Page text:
We had previously described the PSENs and APP mutational spectrum in a large French series of families with an EOAD diagnosis in at least two first-degree relatives from two generations [14]. The aim of the present article is to report mutations in additional families included since our last 2012 update [14]. Furthermore, we add the results of the genetic screening of 129 sporadic EOAD patients with an age of onset (AOO) before 51. The involvement of PSEN1, PSEN2, and APP mutations in the genetics of sporadic EOAD has been scarcely studied. In particular, systematic genetic assessments of series of patients with youngest AOO who are at high risk to carry an AD-EOAD mutation were not reported before. In these patients, the family history can remain negative because of a censoring effect (i.e., death of the transmitting parent before EOAD onset) [15] or if the mutation occurs de novo (i.e., if it is not found in parents but occurs in the parental germline or as a postzygotic event) [16].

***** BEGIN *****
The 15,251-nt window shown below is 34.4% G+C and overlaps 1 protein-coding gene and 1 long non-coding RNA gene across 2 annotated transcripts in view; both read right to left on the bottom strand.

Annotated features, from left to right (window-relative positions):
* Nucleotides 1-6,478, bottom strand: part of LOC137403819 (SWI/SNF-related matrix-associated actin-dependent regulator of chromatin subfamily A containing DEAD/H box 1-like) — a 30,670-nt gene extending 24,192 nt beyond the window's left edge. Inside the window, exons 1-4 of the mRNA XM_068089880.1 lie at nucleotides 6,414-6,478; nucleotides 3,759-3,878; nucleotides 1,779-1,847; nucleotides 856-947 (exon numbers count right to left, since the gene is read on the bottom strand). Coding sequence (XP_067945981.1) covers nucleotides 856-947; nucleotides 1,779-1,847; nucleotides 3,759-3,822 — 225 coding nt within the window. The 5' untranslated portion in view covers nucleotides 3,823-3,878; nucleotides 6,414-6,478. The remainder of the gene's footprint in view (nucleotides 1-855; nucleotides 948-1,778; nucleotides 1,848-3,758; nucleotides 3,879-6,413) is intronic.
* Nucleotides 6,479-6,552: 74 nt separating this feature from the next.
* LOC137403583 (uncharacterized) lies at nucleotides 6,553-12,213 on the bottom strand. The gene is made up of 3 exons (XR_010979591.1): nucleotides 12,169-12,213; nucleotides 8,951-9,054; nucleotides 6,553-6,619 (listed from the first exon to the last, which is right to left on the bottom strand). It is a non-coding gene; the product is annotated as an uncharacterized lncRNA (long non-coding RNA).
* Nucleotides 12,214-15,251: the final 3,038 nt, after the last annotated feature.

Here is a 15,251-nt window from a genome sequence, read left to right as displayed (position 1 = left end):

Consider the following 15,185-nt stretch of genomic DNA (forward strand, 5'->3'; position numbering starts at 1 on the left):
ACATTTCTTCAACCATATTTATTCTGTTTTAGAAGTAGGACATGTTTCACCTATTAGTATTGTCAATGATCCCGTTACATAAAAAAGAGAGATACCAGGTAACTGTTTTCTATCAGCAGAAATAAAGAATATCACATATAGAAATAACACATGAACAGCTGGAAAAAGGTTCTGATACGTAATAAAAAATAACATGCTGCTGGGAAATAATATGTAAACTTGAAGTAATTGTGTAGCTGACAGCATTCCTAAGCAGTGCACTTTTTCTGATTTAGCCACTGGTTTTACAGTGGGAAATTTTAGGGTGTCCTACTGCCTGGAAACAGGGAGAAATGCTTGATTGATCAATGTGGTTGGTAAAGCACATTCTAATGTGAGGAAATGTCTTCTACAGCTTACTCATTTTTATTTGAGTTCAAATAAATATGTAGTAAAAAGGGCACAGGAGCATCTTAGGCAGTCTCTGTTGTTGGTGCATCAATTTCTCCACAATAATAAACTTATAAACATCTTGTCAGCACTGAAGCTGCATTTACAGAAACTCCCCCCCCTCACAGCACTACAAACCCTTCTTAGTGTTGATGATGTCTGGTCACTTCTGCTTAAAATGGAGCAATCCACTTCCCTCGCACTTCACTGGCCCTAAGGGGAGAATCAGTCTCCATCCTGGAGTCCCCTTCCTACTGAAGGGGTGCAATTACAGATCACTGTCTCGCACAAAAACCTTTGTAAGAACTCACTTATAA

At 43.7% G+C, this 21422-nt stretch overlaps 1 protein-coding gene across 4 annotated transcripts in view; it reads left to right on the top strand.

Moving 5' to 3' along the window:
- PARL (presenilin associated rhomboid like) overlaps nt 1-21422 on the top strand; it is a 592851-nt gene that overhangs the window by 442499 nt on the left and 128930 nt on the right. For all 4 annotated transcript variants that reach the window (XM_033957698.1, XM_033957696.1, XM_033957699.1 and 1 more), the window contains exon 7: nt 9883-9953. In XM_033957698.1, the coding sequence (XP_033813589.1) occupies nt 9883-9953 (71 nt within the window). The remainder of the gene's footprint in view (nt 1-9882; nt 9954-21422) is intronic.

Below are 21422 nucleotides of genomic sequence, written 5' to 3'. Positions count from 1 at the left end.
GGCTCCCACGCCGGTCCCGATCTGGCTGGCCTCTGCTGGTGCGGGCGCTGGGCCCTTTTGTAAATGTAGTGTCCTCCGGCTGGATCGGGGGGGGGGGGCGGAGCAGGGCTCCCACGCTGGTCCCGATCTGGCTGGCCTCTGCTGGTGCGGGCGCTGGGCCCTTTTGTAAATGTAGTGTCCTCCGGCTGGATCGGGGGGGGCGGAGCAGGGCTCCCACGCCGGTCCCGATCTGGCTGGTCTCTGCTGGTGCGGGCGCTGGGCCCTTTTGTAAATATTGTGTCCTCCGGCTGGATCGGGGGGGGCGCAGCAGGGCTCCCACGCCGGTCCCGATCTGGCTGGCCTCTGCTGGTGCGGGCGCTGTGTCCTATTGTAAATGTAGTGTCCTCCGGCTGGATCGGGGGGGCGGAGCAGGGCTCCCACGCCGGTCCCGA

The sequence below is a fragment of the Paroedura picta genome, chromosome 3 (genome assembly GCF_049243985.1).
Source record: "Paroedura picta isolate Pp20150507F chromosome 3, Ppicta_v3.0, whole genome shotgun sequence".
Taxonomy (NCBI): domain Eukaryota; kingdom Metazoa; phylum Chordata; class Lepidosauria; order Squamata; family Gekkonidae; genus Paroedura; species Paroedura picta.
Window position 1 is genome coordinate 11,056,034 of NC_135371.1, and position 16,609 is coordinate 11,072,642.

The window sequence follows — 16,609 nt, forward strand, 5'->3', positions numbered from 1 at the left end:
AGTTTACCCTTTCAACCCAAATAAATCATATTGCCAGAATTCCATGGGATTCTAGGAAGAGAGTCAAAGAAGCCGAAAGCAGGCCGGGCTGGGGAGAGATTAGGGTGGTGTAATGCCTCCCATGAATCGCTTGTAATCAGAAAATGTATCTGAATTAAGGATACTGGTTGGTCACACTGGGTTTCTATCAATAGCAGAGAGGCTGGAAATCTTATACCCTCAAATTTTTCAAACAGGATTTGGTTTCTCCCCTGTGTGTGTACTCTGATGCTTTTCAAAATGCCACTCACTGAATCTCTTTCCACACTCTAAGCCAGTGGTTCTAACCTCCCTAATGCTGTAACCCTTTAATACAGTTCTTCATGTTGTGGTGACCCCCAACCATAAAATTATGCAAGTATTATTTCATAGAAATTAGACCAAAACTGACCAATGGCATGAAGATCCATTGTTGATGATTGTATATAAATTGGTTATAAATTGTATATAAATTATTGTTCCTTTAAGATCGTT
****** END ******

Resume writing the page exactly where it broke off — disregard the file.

Materials and methods

The study was approved by the Paris Ile de France II ethics committee.

Subjects